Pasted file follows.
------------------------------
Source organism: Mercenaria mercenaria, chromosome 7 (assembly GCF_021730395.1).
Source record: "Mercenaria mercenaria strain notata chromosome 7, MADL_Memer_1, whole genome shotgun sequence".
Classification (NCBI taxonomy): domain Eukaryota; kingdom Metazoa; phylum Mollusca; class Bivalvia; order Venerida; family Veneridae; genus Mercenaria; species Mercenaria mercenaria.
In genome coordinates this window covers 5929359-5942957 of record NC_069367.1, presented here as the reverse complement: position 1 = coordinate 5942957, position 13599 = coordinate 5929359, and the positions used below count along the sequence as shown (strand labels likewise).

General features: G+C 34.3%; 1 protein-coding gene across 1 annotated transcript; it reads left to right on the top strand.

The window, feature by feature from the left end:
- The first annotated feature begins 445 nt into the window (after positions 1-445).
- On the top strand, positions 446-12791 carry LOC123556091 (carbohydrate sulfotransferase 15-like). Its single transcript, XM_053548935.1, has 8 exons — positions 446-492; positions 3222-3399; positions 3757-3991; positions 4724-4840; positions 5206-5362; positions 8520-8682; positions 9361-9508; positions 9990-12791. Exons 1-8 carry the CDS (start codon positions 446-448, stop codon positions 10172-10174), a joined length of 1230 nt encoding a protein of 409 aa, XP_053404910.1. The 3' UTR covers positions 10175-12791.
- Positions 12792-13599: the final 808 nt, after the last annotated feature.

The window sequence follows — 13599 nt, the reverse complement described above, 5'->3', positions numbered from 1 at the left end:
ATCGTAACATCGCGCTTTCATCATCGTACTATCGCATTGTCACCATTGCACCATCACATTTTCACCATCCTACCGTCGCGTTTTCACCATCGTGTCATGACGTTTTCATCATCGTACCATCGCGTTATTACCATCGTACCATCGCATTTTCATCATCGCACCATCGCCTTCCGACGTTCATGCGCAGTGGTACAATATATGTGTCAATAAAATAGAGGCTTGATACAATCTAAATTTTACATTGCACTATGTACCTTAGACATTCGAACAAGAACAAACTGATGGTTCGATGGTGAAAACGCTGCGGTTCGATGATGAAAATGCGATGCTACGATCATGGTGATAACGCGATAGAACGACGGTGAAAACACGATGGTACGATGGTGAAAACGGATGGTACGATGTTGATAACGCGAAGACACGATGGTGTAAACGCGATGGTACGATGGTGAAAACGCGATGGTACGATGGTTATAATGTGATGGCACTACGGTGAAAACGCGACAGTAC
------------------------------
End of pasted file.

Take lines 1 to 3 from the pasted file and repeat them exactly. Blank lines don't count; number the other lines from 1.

Source organism: Mercenaria mercenaria, chromosome 7 (assembly GCF_021730395.1).
Source record: "Mercenaria mercenaria strain notata chromosome 7, MADL_Memer_1, whole genome shotgun sequence".
Classification (NCBI taxonomy): domain Eukaryota; kingdom Metazoa; phylum Mollusca; class Bivalvia; order Venerida; family Veneridae; genus Mercenaria; species Mercenaria mercenaria.